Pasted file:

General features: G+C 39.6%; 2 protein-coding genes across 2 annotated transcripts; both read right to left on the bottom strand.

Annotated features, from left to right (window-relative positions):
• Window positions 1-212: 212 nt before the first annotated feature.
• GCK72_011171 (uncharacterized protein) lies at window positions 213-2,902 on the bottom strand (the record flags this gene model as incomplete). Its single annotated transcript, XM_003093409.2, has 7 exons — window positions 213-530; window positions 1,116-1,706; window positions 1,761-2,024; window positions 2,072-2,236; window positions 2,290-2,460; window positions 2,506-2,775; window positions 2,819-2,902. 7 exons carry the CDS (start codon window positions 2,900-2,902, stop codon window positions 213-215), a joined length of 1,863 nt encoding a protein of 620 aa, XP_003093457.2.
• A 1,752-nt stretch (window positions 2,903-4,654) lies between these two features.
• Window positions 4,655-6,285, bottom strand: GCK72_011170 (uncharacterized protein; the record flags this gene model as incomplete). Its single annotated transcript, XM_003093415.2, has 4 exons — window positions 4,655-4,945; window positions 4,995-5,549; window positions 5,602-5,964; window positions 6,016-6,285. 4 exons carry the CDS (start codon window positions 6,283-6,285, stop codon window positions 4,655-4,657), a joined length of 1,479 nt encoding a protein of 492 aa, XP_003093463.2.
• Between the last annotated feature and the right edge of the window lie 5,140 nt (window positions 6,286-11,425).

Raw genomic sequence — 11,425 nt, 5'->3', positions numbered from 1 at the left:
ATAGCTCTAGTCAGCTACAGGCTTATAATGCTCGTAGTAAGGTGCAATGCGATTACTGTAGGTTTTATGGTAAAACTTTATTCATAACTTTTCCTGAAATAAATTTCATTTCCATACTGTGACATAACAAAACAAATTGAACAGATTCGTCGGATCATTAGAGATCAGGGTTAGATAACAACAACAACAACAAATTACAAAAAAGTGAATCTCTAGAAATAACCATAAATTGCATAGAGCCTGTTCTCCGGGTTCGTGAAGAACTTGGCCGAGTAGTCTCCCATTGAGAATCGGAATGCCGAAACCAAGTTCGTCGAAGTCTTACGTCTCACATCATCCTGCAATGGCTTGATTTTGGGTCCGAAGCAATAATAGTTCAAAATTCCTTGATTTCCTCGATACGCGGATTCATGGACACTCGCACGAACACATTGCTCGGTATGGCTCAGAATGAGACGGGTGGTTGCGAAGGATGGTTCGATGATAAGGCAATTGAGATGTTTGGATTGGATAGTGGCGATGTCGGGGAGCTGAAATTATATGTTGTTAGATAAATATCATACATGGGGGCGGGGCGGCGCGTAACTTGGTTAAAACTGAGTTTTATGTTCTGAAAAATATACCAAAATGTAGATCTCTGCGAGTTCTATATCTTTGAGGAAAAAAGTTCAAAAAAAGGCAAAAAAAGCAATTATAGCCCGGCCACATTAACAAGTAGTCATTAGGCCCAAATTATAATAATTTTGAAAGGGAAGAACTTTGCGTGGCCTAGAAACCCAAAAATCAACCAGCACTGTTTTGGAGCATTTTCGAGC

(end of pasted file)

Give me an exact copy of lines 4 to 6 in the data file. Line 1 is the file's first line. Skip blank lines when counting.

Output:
• GCK72_011171 (uncharacterized protein) lies at window positions 213-2,902 on the bottom strand (the record flags this gene model as incomplete). Its single annotated transcript, XM_003093409.2, has 7 exons — window positions 213-530; window positions 1,116-1,706; window positions 1,761-2,024; window positions 2,072-2,236; window positions 2,290-2,460; window positions 2,506-2,775; window positions 2,819-2,902. 7 exons carry the CDS (start codon window positions 2,900-2,902, stop codon window positions 213-215), a joined length of 1,863 nt encoding a protein of 620 aa, XP_003093457.2.
• A 1,752-nt stretch (window positions 2,903-4,654) lies between these two features.
• Window positions 4,655-6,285, bottom strand: GCK72_011170 (uncharacterized protein; the record flags this gene model as incomplete). Its single annotated transcript, XM_003093415.2, has 4 exons — window positions 4,655-4,945; window positions 4,995-5,549; window positions 5,602-5,964; window positions 6,016-6,285. 4 exons carry the CDS (start codon window positions 6,283-6,285, stop codon window positions 4,655-4,657), a joined length of 1,479 nt encoding a protein of 492 aa, XP_003093463.2.